Reliable and Valid Survey Instruments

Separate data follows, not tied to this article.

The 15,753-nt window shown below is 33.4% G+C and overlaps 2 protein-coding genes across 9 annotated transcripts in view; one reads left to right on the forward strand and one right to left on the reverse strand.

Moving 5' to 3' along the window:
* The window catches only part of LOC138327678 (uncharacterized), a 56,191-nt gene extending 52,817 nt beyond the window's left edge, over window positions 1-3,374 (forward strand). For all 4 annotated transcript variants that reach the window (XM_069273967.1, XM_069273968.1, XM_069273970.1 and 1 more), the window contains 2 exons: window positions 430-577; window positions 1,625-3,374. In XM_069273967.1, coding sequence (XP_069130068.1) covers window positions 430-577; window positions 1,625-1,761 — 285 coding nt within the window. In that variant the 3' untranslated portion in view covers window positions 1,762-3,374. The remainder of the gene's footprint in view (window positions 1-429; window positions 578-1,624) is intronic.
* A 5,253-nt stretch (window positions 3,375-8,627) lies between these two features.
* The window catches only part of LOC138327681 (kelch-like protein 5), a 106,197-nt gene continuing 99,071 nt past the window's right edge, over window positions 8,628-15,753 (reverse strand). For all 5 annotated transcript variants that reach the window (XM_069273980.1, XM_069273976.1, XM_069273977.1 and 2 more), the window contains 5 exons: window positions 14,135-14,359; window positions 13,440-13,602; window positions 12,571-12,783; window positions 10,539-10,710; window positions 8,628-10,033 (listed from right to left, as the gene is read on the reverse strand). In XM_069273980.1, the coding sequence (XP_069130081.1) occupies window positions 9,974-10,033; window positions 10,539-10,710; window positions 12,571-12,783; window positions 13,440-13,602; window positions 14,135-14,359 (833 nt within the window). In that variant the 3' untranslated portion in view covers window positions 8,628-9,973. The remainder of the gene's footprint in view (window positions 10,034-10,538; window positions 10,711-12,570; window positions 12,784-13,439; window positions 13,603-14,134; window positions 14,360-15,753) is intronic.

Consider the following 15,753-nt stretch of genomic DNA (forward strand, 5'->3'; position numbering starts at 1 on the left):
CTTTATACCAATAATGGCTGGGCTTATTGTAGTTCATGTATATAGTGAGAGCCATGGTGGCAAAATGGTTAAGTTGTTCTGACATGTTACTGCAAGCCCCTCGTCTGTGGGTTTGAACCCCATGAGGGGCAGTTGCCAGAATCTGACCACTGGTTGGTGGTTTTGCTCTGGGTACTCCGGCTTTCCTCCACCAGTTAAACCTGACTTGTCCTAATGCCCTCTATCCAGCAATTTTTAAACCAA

A reliable survey instrument is consistent; a valid one is accurate. For example, an instrument is reliable if each time you use it (and assuming no intervention), you get the same information. Reliability, or the consistency of information gathered by a survey, can be seriously imperiled by poorly worded and imprecise questions and directions. If an instrument is unreliable, it is also invalid, because you cannot obtain accurate findings with inconsistent data. A valid survey instrument serves the purpose it is intended to serve and provides correct information. For example, if a survey's aim is to find out about mental health, the results should be consistent with other measures of mental health and inconsistent with measures of mental instability. A valid instrument is always reliable, too. A reliable survey instrument is one that is relatively free of “measurement error,” in which individuals’ obtained scores are different from their true scores, ...

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